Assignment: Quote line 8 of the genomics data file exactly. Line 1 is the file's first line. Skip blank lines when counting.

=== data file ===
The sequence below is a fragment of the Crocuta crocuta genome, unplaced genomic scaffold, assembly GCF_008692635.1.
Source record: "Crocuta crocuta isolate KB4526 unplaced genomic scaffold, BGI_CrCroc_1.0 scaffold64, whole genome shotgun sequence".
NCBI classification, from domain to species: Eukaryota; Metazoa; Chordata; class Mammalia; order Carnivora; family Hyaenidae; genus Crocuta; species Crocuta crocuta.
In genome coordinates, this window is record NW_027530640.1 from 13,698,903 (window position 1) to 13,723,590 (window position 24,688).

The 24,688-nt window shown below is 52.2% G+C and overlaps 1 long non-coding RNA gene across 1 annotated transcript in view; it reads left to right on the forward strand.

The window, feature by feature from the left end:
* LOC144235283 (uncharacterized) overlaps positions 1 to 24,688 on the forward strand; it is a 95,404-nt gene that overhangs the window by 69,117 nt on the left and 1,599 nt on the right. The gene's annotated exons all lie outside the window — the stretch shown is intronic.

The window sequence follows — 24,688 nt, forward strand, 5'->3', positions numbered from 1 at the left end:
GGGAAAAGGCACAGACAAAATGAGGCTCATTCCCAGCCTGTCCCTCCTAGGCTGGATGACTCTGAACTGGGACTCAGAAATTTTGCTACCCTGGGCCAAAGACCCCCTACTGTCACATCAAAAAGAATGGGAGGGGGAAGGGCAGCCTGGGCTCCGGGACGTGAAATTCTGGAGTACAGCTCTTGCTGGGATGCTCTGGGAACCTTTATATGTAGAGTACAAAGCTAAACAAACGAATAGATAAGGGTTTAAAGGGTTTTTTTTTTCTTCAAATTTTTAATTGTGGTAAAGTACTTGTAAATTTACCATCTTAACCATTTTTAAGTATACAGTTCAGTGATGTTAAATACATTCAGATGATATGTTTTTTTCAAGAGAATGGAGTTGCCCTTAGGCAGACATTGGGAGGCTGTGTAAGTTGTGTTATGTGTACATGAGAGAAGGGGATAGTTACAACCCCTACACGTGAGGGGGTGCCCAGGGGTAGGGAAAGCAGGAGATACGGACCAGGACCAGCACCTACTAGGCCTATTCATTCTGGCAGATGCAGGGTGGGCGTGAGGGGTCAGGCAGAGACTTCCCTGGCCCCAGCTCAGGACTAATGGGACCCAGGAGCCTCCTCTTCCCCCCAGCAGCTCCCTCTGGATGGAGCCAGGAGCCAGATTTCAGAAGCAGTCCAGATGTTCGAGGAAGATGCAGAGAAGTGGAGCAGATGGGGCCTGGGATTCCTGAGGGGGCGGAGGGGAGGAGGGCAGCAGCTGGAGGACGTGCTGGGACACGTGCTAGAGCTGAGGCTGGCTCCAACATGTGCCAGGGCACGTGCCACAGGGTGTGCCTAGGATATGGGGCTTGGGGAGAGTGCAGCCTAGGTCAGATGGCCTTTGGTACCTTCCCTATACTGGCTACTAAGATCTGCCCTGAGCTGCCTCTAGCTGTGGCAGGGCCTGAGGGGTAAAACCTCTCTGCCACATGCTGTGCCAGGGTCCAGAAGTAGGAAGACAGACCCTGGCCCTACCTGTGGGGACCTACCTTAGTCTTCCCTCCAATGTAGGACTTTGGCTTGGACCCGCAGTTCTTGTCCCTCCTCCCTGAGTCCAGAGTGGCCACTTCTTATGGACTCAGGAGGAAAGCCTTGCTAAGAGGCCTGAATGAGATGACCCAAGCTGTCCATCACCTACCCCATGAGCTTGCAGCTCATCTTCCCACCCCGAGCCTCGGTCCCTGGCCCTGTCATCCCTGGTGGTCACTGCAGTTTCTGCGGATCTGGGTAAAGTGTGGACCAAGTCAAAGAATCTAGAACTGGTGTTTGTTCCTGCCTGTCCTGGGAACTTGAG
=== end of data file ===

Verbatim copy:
The window sequence follows — 24,688 nt, forward strand, 5'->3', positions numbered from 1 at the left end: